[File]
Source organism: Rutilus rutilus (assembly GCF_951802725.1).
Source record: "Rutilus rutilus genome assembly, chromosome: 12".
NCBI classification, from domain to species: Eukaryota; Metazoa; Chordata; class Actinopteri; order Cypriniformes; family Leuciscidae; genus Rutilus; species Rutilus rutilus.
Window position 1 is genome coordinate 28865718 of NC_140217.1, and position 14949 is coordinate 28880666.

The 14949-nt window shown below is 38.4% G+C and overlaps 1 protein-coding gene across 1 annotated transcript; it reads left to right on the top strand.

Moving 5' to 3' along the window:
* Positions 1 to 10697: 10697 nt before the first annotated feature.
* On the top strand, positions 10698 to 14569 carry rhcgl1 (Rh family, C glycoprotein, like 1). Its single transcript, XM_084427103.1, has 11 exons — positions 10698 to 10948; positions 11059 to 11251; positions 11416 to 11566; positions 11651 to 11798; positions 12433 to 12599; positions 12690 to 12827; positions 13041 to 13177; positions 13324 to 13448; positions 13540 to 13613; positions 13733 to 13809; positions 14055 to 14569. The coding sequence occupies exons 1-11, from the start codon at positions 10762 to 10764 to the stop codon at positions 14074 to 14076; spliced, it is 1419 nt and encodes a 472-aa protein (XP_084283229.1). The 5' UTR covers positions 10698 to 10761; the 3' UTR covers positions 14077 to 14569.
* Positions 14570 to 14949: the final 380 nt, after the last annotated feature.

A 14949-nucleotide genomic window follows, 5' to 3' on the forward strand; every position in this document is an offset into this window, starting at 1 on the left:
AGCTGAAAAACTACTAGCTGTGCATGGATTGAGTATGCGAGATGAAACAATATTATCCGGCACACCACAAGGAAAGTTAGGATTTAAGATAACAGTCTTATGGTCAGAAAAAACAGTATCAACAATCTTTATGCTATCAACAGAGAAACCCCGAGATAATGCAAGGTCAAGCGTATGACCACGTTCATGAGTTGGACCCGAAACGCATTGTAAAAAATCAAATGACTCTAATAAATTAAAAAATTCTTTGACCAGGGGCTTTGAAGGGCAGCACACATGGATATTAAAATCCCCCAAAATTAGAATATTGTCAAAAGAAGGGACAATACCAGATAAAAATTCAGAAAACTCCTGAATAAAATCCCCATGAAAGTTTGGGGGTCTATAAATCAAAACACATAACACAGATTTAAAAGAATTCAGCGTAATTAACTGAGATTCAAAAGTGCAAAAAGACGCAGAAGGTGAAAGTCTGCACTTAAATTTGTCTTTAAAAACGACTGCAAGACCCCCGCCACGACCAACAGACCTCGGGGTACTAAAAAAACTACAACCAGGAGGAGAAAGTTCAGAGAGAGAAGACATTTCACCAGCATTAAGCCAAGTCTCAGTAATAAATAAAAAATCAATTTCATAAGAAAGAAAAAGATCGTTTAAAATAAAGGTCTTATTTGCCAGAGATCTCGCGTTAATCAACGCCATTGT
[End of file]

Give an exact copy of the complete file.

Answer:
Source organism: Rutilus rutilus (assembly GCF_951802725.1).
Source record: "Rutilus rutilus genome assembly, chromosome: 12".
NCBI classification, from domain to species: Eukaryota; Metazoa; Chordata; class Actinopteri; order Cypriniformes; family Leuciscidae; genus Rutilus; species Rutilus rutilus.
Window position 1 is genome coordinate 28865718 of NC_140217.1, and position 14949 is coordinate 28880666.

The 14949-nt window shown below is 38.4% G+C and overlaps 1 protein-coding gene across 1 annotated transcript; it reads left to right on the top strand.

Moving 5' to 3' along the window:
* Positions 1 to 10697: 10697 nt before the first annotated feature.
* On the top strand, positions 10698 to 14569 carry rhcgl1 (Rh family, C glycoprotein, like 1). Its single transcript, XM_084427103.1, has 11 exons — positions 10698 to 10948; positions 11059 to 11251; positions 11416 to 11566; positions 11651 to 11798; positions 12433 to 12599; positions 12690 to 12827; positions 13041 to 13177; positions 13324 to 13448; positions 13540 to 13613; positions 13733 to 13809; positions 14055 to 14569. The coding sequence occupies exons 1-11, from the start codon at positions 10762 to 10764 to the stop codon at positions 14074 to 14076; spliced, it is 1419 nt and encodes a 472-aa protein (XP_084283229.1). The 5' UTR covers positions 10698 to 10761; the 3' UTR covers positions 14077 to 14569.
* Positions 14570 to 14949: the final 380 nt, after the last annotated feature.

A 14949-nucleotide genomic window follows, 5' to 3' on the forward strand; every position in this document is an offset into this window, starting at 1 on the left:
AGCTGAAAAACTACTAGCTGTGCATGGATTGAGTATGCGAGATGAAACAATATTATCCGGCACACCACAAGGAAAGTTAGGATTTAAGATAACAGTCTTATGGTCAGAAAAAACAGTATCAACAATCTTTATGCTATCAACAGAGAAACCCCGAGATAATGCAAGGTCAAGCGTATGACCACGTTCATGAGTTGGACCCGAAACGCATTGTAAAAAATCAAATGACTCTAATAAATTAAAAAATTCTTTGACCAGGGGCTTTGAAGGGCAGCACACATGGATATTAAAATCCCCCAAAATTAGAATATTGTCAAAAGAAGGGACAATACCAGATAAAAATTCAGAAAACTCCTGAATAAAATCCCCATGAAAGTTTGGGGGTCTATAAATCAAAACACATAACACAGATTTAAAAGAATTCAGCGTAATTAACTGAGATTCAAAAGTGCAAAAAGACGCAGAAGGTGAAAGTCTGCACTTAAATTTGTCTTTAAAAACGACTGCAAGACCCCCGCCACGACCAACAGACCTCGGGGTACTAAAAAAACTACAACCAGGAGGAGAAAGTTCAGAGAGAGAAGACATTTCACCAGCATTAAGCCAAGTCTCAGTAATAAATAAAAAATCAATTTCATAAGAAAGAAAAAGATCGTTTAAAATAAAGGTCTTATTTGCCAGAGATCTCGCGTTAATCAACGCCATTGT